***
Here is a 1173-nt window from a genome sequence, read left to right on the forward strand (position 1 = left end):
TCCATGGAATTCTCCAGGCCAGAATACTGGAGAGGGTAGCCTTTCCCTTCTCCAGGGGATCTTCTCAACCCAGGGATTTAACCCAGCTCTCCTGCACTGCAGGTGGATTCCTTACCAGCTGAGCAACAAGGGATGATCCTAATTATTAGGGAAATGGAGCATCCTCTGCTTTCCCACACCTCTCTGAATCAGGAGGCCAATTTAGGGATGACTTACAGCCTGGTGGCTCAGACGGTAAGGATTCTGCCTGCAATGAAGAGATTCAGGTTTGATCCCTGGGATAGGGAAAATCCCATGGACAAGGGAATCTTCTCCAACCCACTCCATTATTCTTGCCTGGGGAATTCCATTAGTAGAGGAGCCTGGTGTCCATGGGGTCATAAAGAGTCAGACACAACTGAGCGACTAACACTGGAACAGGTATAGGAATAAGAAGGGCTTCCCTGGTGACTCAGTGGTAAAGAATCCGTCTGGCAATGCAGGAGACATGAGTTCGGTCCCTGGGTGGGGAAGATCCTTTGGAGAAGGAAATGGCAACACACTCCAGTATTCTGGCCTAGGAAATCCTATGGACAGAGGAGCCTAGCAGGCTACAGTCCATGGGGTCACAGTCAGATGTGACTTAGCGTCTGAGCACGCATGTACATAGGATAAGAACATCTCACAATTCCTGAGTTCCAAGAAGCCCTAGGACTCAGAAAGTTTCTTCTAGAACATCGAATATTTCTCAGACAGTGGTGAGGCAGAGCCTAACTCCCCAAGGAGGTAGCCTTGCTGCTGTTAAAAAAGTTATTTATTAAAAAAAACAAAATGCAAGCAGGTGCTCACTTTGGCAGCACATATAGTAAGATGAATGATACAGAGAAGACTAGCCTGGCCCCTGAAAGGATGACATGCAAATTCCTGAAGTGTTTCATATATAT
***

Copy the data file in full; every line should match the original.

Here is a 1173-nt window from a genome sequence, read left to right on the forward strand (position 1 = left end):
TCCATGGAATTCTCCAGGCCAGAATACTGGAGAGGGTAGCCTTTCCCTTCTCCAGGGGATCTTCTCAACCCAGGGATTTAACCCAGCTCTCCTGCACTGCAGGTGGATTCCTTACCAGCTGAGCAACAAGGGATGATCCTAATTATTAGGGAAATGGAGCATCCTCTGCTTTCCCACACCTCTCTGAATCAGGAGGCCAATTTAGGGATGACTTACAGCCTGGTGGCTCAGACGGTAAGGATTCTGCCTGCAATGAAGAGATTCAGGTTTGATCCCTGGGATAGGGAAAATCCCATGGACAAGGGAATCTTCTCCAACCCACTCCATTATTCTTGCCTGGGGAATTCCATTAGTAGAGGAGCCTGGTGTCCATGGGGTCATAAAGAGTCAGACACAACTGAGCGACTAACACTGGAACAGGTATAGGAATAAGAAGGGCTTCCCTGGTGACTCAGTGGTAAAGAATCCGTCTGGCAATGCAGGAGACATGAGTTCGGTCCCTGGGTGGGGAAGATCCTTTGGAGAAGGAAATGGCAACACACTCCAGTATTCTGGCCTAGGAAATCCTATGGACAGAGGAGCCTAGCAGGCTACAGTCCATGGGGTCACAGTCAGATGTGACTTAGCGTCTGAGCACGCATGTACATAGGATAAGAACATCTCACAATTCCTGAGTTCCAAGAAGCCCTAGGACTCAGAAAGTTTCTTCTAGAACATCGAATATTTCTCAGACAGTGGTGAGGCAGAGCCTAACTCCCCAAGGAGGTAGCCTTGCTGCTGTTAAAAAAGTTATTTATTAAAAAAAACAAAATGCAAGCAGGTGCTCACTTTGGCAGCACATATAGTAAGATGAATGATACAGAGAAGACTAGCCTGGCCCCTGAAAGGATGACATGCAAATTCCTGAAGTGTTTCATATATAT